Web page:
I Zingari is one of the world’s oldest cricket clubs, founded in 1845 as an exclusively amateur wandering side intent on spreading the game far and wide. An extensive fixture card allows members the opportunity to play cricket at some of the most renowned and picturesque grounds on these islands, and regular overseas tours provide further possibilities to enjoy cricket in all of its wonderful variety throughout the world.
This website is designed primarily for the members of I Zingari, but for those that might like to know more about the club please continue to scroll down to find out more.
For the members, it is hoped that this will serve to elucidate cricketing past, present and future: as a useful tool with which to organise your cricket for the summer ahead, as a convenient means of contacting other members, the match managers and Officers of IZ and as an accessible archive of your own cricketing exploits.
We hope that it proves useful.
‘My wife had an uncle who could never walk down the nave of an abbey without wondering whether it would take spin…’
History of I Zingari
An intoxicating combination of adrenaline and alcohol can be seen as largely responsible for the foundation of I Zingari on 4th July, 1845.
After victory in a game against the school side at Harrow, William Bolland, Frederic and Spencer Ponsonby and R.P. Long had dinner at the Blenheim Hotel in Bond Street. Agreeing that much of the enjoyment of their victory stemmed from the fact that all eleven of them were amateurs, the friends decided that it would be sensible to found an amateur wandering club.
Without a home ground, the club would rely on the generosity of its hosts, but would not further trouble them to provide any ‘professional’ bowlers, as was the custom at the time. There followed a long discussion as to the format of the club and its ‘Rules and Regulations’; some, such as the decree ‘That the Entrance be nothing, and the Annual Subscription do not exceed the Entrance…’ still provide the basis of the spirit of the club; others, such as ‘That all directions connected with the game may be conveyed in the French or Italian languages,’ have rather fallen by the wayside…
“The question in 1849 is not ‘Where HAS the flag of IZ been unfurled? Where has it NOT? Ask the Etonian has it floated in the breeze from old silvery Thames? Has the Harrow boy watched it waving from his classic hill? Have the venerable precincts of Westminster or the more retired plains of Rugby welcomed its varied colours?”
During what must have been an increasingly circuitous conversation at the Blenheim Hotel, and having availed himself of a substantial amount of claret, R.P. Long drifted off into a ‘vinous slumber’*. When the conversation eventually turned to a name for this fledgling club, he deigned to murmur ‘The Zingari, of course.’
The next day, this became ‘I Zingari’, much to the continued confusion of defenders of the definite article and Italian purists. The Officers of the club and its first twenty-one members were informed of their inclusion the following day. That first season of 1845 saw two two day fixtures, one lost and the other won by an innings and watched by a crowd of 2000 with a ‘capital band which played during the whole day and with its lively polkas excited even the grave and sturdy yeomen.’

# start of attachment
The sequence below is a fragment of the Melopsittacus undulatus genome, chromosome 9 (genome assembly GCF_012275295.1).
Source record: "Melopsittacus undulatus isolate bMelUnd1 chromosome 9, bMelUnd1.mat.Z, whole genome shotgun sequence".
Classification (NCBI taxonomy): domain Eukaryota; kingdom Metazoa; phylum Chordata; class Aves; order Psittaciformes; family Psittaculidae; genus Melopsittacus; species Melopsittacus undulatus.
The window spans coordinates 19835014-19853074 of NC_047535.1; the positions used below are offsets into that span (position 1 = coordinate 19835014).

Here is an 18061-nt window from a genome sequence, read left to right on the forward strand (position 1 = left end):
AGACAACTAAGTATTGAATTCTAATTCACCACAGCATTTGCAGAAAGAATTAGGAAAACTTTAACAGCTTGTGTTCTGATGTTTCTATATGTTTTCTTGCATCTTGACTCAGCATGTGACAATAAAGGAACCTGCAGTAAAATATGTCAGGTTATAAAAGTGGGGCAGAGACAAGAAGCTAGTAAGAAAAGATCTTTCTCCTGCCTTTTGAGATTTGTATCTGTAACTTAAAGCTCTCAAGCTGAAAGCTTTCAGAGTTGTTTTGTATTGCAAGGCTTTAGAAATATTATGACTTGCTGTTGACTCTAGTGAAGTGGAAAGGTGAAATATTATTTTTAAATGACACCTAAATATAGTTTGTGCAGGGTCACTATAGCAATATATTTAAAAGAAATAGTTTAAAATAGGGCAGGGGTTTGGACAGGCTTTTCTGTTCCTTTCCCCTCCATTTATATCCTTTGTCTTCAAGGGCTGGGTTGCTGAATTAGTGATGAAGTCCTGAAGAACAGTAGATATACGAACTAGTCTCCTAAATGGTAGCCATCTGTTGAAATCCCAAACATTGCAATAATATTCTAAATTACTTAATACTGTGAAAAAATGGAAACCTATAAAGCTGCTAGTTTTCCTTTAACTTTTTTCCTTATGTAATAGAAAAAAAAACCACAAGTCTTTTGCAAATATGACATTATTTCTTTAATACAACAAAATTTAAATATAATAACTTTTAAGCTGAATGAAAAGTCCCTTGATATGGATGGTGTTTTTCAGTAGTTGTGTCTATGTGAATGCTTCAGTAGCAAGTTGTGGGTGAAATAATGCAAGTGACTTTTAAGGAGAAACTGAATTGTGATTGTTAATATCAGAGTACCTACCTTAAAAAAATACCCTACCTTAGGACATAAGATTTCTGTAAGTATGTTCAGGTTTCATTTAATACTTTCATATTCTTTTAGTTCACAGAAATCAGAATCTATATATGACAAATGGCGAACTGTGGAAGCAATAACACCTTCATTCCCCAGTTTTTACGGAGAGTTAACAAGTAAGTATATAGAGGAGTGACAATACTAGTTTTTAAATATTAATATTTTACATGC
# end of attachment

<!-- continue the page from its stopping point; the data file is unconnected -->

Rule 15 of the ‘Rules and Regulations’ stated: ‘That the Colours of IZ be Black, Red and Gold.’ The ‘History’ continues: ‘Members are reminded that ‘Out of darkness, through fire, into light’, is the foundation on which the Colours of IZ are built. It is most important that the Colours should always be worn showing the Gold at the top.’
While the true origin of the colours remains shrouded in mystery and R.P. Long’s somewhat hazy recollections of various meetings with Spanish gypsies, the importance of wearing the colours in the correct fashion was pointed out to Rockley Wilson by an elderly member of IZ in 1936:
‘Do you always wear the colours upside down?’
‘Only in the year the King dies.’
Rarely has the issue of sartorial elegance been so deftly sidestepped.
Rule 16 states:
‘That a Twenty-two may be selected as Candidates, who, Sibenesegesserint, may be hereafter elected.’
In the early years of the club, ‘Si Benes’ were usually friends of the Governor and became Candidates when very young, earning promotion at an indeterminate moment with no ceremony. Today, the process is much more open, even though a Candidate should not ask to be proposed or discover who has proposed him – any member may propose a candidate, but he must be seconded and then play out a ‘Si Bene’ season in which a minimum of three games should be completed.
Match managers’ reports and performances are then taken into consideration before a ‘Si Bene’ is approved for promotion, ensuring that the strength of the club is maintained: on occasion throughout its long history, the advancing age of the fielders and the friendliness of the bowling ‘attack’ has attracted some constructive criticism!
With a fixture list of thirty highly competitive matches, the club is in rude health but constantly seeks members of high calibre.
This summarises the spirit in which I Zingari cricket is meant to be played:
If absolutely unable to keep the ‘Promise to play’, give timely notice to the head of the Eleven you disappoint.
Sacrifice self – Consider the interests of the Club – Your circle of real friends will considerably increase.
Keep your Promise – Keep your Temper – Keep your Wicket up.